The method of fracture fixation used in each case is dependent on the exact nature of the fracture. Where there is anything other than a 'simple' fracture, bones will need to be re-aligned – that is put back into the correct position – and stabilised. This is what is referred to by the medical term 'reduction'. This can be achieved without surgery (i.e. via a 'closed' approach) or using surgery (an 'open' approach).
Closed mechanisms of fracture fixation include using only splints and casts to stabilise the bone(s). Open mechanisms often involve the fixing of implants such as plates, rods, nails, wires and screws (generally made of titanium and / or steel) designed to stay in the body indefinitely.
Open 'conventional' surgery is the standard approach, but more and more of these procedures are being conducted either partially or wholly as arthroscopic (i.e. minimally invasive) procedures. Open mechanisms are often referred to as 'ORIF' procedures, where this stands for 'Open Reduction Internal Fixation'.
Which method is selected varies in each case and in all cases the recommended method is fully discussed with the patient before proceeding with surgery.
The following is a brief overview of the more common types of fractures and the types of approaches generally taken.
Fractures to the bones in the fingers can often be dealt with by the fitting a splint, whereas serious fractures in other parts of the hand may need fixation. Surgery is required where a fracture has displaced and needs to be put back into position ('reduced') using screws and plates. There are many different ways in which the bones of the hand can fracture and so x-rays are required to determine the best course of action.
If the fracture is acute, some deformity will be evident, and x-rays are generally taken to determine the exact nature of the injury. Where there is little displacement a 'backslab' (a cast applied to only one side of a limb) or a full cast may be used and the patient then referred for orthopaedic review. Where fractures are more significant, surgery may be needed to fit one or more plates to reduce the fracture(s).
Fractures where there has been no relative movement of the affected sections of bone can be treated by applying a backslab and putting the arm in a sling. Surgery may be required where there has been some displacement, where generally wires are fitted to reduce the fracture. In more severe elbow fracture cases, other tissue such as nerves and arteries may be affected, in which case urgent surgery will be required. Precise diagnosis is via x-ray and in some cases a CT scan may also be required.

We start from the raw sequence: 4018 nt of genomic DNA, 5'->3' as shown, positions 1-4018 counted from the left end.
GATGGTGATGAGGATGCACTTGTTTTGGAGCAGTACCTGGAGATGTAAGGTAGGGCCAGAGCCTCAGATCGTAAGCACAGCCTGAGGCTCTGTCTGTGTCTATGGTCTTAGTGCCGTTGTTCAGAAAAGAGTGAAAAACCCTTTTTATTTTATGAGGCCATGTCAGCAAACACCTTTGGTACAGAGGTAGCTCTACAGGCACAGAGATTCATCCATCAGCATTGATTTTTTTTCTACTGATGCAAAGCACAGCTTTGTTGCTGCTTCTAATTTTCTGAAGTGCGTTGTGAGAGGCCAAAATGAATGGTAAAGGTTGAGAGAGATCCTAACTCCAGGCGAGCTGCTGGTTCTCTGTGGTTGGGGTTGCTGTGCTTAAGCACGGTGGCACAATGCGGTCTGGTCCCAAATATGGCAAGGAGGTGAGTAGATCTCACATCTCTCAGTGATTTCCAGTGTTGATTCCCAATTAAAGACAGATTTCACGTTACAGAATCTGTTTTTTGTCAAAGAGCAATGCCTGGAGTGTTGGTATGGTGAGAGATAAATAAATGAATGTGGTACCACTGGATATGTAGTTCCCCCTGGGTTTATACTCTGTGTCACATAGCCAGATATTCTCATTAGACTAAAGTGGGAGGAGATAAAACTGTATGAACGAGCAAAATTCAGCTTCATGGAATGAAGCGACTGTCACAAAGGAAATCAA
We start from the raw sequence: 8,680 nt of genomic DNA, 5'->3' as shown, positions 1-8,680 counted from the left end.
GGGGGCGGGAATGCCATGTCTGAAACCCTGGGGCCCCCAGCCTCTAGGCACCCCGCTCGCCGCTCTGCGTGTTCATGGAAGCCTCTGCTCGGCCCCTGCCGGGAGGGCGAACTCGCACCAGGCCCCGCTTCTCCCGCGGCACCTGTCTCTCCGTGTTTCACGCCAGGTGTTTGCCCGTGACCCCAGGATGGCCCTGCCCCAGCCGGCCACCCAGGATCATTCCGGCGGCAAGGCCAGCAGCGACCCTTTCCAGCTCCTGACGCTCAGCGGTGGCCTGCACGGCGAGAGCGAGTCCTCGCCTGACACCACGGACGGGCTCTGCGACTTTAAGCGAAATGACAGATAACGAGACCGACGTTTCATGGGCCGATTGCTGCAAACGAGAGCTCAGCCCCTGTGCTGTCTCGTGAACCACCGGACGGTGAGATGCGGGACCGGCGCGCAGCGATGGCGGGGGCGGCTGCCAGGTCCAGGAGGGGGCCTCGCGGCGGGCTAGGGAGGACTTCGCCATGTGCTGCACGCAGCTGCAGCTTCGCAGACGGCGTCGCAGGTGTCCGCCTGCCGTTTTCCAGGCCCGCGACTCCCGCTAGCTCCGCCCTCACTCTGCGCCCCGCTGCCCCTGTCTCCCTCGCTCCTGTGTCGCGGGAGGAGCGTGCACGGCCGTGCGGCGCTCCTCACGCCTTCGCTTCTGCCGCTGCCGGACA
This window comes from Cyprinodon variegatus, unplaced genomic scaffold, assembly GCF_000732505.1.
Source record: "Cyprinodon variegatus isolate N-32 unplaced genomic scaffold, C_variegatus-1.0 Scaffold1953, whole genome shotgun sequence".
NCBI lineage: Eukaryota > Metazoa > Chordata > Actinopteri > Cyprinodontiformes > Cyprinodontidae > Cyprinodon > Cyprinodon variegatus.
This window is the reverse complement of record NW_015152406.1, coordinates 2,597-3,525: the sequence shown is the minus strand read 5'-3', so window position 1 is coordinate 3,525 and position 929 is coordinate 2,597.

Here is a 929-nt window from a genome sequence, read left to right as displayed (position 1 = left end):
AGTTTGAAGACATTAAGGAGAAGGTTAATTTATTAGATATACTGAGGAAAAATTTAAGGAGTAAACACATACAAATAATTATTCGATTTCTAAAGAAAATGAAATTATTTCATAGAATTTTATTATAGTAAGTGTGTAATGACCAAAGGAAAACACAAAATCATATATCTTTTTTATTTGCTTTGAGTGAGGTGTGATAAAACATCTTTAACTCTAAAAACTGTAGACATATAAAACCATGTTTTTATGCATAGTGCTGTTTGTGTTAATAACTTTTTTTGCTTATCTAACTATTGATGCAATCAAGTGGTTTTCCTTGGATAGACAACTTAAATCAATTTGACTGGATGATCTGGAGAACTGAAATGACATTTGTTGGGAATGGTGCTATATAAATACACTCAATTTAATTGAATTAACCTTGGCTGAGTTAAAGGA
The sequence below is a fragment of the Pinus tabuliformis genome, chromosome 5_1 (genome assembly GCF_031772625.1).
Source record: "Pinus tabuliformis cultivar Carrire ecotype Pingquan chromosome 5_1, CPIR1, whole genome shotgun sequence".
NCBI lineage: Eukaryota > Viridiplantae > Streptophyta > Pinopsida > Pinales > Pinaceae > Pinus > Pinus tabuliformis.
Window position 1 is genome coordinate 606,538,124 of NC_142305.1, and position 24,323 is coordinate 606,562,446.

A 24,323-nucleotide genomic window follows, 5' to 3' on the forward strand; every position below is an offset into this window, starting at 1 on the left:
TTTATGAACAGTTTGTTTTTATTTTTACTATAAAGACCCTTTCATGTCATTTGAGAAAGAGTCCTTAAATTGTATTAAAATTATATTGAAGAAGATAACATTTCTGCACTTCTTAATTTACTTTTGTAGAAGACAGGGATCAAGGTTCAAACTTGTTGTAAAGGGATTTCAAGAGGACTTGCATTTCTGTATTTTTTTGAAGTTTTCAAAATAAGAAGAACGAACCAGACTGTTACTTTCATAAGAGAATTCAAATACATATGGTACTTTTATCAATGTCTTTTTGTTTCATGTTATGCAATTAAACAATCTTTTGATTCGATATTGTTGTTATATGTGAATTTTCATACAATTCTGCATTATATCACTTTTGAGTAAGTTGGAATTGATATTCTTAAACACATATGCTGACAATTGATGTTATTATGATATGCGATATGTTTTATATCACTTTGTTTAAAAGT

High energy trauma often results in bones fracturing into many different pieces (referred to as 'comminution') at the point of impact. Some fractures, such as simple impaction fractures where the ball 'head' at the end of the humerus bone in the upper arm pushes into the humerus, do not require treatment, however in many cases sections of the upper humerus fracture and surgery to perform any reduction and fixation may be necessary.
See also Shoulder Fracture Management.
Diagnosis of hip fracture is generally via x-ray, however incomplete hip fracture may be missed on x-ray, in which case an MRI scan may be required to detect this. Some fractures can be treated non-surgically, but most will require surgery (fracture fixation using plates, screws or nails; or hip replacement).
Knee fractures generally occur in vehicle accidents or where there is any direct trauma to the knee. A physical examination followed by x-rays will allow an accurate diagnosis. Where there is no displacement of the bone segments surgery may not be required, but a cast or brace will need to be worn. If there is some bone displacement, surgery will be required.